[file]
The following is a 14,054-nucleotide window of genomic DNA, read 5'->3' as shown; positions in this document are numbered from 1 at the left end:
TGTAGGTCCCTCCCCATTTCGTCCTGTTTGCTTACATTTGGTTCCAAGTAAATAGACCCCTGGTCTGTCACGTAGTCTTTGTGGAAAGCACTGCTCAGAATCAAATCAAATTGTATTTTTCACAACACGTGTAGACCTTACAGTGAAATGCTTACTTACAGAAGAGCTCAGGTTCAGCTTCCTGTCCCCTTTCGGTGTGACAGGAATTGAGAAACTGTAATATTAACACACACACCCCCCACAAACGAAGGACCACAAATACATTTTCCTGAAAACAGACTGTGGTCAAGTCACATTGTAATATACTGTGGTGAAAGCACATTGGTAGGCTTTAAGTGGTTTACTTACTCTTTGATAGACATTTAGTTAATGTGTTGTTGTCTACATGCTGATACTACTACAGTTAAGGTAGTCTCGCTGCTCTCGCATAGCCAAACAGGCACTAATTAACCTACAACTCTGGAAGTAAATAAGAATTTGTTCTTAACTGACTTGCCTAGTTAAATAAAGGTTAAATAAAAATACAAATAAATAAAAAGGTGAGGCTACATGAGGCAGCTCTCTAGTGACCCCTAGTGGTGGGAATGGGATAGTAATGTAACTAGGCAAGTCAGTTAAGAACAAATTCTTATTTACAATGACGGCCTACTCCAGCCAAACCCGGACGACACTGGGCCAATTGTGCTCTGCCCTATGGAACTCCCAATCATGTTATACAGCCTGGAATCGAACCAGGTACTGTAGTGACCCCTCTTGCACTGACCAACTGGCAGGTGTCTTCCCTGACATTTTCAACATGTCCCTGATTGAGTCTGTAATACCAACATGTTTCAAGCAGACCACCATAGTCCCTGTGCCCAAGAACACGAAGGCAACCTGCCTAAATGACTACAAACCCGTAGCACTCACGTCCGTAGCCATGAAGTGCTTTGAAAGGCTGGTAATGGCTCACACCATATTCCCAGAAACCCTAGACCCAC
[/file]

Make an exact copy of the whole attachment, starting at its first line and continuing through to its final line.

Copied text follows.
The following is a 14,054-nucleotide window of genomic DNA, read 5'->3' as shown; positions in this document are numbered from 1 at the left end:
TGTAGGTCCCTCCCCATTTCGTCCTGTTTGCTTACATTTGGTTCCAAGTAAATAGACCCCTGGTCTGTCACGTAGTCTTTGTGGAAAGCACTGCTCAGAATCAAATCAAATTGTATTTTTCACAACACGTGTAGACCTTACAGTGAAATGCTTACTTACAGAAGAGCTCAGGTTCAGCTTCCTGTCCCCTTTCGGTGTGACAGGAATTGAGAAACTGTAATATTAACACACACACCCCCCACAAACGAAGGACCACAAATACATTTTCCTGAAAACAGACTGTGGTCAAGTCACATTGTAATATACTGTGGTGAAAGCACATTGGTAGGCTTTAAGTGGTTTACTTACTCTTTGATAGACATTTAGTTAATGTGTTGTTGTCTACATGCTGATACTACTACAGTTAAGGTAGTCTCGCTGCTCTCGCATAGCCAAACAGGCACTAATTAACCTACAACTCTGGAAGTAAATAAGAATTTGTTCTTAACTGACTTGCCTAGTTAAATAAAGGTTAAATAAAAATACAAATAAATAAAAAGGTGAGGCTACATGAGGCAGCTCTCTAGTGACCCCTAGTGGTGGGAATGGGATAGTAATGTAACTAGGCAAGTCAGTTAAGAACAAATTCTTATTTACAATGACGGCCTACTCCAGCCAAACCCGGACGACACTGGGCCAATTGTGCTCTGCCCTATGGAACTCCCAATCATGTTATACAGCCTGGAATCGAACCAGGTACTGTAGTGACCCCTCTTGCACTGACCAACTGGCAGGTGTCTTCCCTGACATTTTCAACATGTCCCTGATTGAGTCTGTAATACCAACATGTTTCAAGCAGACCACCATAGTCCCTGTGCCCAAGAACACGAAGGCAACCTGCCTAAATGACTACAAACCCGTAGCACTCACGTCCGTAGCCATGAAGTGCTTTGAAAGGCTGGTAATGGCTCACACCATATTCCCAGAAACCCTAGACCCAC